When smaller birds join forces to ward off larger birds, it's called mobbing. This behavior — like calling your family for help — is used by many bird species. The best time to observe mobbing is spring and early summer, when breeding birds are trying to protect their nests and young. Birds including swallows, blackbirds, and even these American Crows, seen here mobbing a Red-tailed Hawk, know that there is strength and power in numbers. And they've learned to join forces to protect themselves. Be sure to watch the video!
Small Birds Mob Big Ones
Written by Frances Wood
This is BirdNote.
Have you ever watched crows dive-bombing a hawk or an eagle? Several crows will gang up and pester a larger bird into departing their breeding territory. Perhaps you’ve seen starlings or blackbirds do the same to crows.
When smaller birds join forces to ward off larger birds, it’s called “mobbing.” This behavior — like calling family members for help — is used by many bird species. The best time to observe mobbing is spring and early summer, when breeding birds are trying to protect their nests and young.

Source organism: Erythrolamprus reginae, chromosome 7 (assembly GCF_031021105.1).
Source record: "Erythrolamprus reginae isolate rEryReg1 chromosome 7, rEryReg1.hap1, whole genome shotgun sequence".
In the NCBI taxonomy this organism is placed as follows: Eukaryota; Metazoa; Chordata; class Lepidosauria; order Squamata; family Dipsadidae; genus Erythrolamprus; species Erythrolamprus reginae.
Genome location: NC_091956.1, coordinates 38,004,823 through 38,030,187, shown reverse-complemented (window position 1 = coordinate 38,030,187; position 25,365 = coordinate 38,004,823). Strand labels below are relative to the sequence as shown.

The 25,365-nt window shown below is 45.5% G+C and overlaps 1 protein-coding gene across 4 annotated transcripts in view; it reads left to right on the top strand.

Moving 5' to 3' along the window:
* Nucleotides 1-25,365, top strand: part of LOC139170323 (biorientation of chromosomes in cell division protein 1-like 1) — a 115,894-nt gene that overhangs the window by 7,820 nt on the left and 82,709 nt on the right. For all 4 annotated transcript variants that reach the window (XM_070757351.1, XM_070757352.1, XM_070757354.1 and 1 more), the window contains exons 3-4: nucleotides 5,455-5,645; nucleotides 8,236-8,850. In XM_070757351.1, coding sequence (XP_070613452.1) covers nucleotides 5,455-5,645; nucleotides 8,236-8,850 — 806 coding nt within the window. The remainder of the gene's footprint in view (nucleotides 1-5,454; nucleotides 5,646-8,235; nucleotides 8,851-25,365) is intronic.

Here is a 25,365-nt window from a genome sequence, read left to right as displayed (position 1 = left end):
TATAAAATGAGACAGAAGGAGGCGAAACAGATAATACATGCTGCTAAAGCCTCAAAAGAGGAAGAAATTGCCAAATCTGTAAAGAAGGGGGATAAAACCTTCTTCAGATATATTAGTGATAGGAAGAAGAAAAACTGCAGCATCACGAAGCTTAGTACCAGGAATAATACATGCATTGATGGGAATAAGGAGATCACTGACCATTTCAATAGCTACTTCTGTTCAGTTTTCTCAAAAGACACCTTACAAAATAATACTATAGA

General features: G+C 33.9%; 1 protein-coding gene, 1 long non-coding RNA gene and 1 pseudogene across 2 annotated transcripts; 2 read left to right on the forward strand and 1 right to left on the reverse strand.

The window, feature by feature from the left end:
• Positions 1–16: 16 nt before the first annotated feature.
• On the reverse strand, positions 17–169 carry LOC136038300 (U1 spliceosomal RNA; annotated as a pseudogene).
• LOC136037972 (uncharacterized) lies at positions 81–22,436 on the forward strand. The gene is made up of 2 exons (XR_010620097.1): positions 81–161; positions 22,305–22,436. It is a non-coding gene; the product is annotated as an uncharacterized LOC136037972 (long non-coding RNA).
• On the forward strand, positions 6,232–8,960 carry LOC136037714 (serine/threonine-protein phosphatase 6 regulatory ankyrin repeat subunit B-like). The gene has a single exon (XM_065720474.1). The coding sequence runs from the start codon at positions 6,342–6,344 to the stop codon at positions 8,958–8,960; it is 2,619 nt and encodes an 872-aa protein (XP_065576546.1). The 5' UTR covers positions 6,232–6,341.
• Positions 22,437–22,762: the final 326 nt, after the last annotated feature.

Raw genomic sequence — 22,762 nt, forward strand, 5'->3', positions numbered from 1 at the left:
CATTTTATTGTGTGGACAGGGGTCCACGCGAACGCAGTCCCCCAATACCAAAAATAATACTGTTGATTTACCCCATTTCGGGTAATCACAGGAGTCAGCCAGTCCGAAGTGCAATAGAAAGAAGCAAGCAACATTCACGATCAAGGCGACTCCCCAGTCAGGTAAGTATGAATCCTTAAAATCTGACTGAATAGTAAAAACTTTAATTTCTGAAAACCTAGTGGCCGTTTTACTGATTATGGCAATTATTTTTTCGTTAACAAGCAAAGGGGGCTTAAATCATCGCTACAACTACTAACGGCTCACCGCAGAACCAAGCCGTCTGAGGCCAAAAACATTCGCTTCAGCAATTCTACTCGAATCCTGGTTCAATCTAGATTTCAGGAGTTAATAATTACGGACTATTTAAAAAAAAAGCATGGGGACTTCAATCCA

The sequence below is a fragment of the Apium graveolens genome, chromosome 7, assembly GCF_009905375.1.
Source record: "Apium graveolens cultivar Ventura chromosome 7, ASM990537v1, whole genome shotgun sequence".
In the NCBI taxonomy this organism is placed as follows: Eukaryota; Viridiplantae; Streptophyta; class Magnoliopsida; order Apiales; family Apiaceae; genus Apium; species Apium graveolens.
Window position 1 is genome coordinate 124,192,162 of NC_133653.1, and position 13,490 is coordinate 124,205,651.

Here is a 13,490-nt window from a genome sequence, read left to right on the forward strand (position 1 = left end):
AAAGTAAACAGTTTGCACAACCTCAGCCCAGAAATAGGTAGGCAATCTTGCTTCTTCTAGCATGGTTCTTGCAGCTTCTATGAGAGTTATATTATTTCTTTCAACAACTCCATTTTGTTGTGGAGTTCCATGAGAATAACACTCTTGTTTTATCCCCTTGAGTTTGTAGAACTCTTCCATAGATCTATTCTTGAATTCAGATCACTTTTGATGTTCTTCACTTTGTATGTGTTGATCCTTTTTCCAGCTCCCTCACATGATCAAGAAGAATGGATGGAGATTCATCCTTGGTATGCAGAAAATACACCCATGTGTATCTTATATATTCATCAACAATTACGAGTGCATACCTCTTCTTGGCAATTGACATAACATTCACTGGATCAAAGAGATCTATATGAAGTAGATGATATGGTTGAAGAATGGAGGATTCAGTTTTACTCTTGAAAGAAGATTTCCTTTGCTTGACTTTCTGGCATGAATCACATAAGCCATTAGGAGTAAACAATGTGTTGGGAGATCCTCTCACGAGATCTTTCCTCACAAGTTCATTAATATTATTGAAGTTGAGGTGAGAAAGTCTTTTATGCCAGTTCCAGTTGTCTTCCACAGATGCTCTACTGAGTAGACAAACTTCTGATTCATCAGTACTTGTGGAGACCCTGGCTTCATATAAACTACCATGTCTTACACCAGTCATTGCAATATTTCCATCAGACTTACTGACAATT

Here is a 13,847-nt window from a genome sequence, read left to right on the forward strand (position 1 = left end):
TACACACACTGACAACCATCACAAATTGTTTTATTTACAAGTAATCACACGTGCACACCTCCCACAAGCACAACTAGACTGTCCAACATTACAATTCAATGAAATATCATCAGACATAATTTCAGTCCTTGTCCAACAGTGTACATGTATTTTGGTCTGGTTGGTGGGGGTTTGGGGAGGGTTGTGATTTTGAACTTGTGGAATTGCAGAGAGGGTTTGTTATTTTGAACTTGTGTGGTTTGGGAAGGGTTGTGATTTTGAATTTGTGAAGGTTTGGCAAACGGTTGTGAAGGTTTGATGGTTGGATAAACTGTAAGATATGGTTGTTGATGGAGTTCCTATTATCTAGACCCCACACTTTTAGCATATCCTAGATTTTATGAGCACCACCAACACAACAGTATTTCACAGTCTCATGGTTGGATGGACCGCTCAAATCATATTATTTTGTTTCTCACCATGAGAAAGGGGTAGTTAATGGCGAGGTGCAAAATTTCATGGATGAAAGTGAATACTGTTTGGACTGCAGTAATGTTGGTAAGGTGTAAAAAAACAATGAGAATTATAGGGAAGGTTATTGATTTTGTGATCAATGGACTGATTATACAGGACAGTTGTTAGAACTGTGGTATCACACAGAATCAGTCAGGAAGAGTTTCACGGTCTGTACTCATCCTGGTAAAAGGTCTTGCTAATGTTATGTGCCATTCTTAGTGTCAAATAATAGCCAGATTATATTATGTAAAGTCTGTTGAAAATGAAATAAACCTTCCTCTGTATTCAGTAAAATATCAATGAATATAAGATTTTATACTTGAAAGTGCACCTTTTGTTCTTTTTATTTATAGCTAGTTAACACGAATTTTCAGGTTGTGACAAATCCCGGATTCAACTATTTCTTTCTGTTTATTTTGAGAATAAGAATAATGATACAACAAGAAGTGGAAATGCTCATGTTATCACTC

Barn Swallows, which nest near humans, are a good example. [Barn Swallow sounds] If a pair of swallows perceives a threat to their nesting territory, they sound the alarm. Half a dozen neighboring swallows will arrive almost immediately to help scare away the intruder, be it a housecat slinking into the garden or you venturing too close. [Scolding Barn Swallows]
If you hear a ruckus and spot several crows circling and swooping toward a tall conifer, it’s a good bet that there’s a raptor tucked in the tree, a hawk perhaps, or an owl. [Mobbing calls of crows]
These birds know that there’s strength in numbers, and they’ve learned to join forces to protect themselves. [Mobbing calls of crows]
For a link to a video of crows mobbing a Bald Eagle, visit our website, BirdNote.org, I’m Michael Stein.
Bird sounds provided by The Macaulay Library at the Cornell Lab of Ornithology, Ithaca, New York. American Crow mobbing sounds  recorded by A.B. Vandeburg. Barn Swallow call  recorded by R.S. Little.
BirdNote’s theme music was composed and played by Nancy Rumbel and John Kessler.
Producer: John Kessler
Executive Producer: Chris Peterson
© 2015 Tune In to Nature.org July 2018/2020 Narrator: Michael Stein
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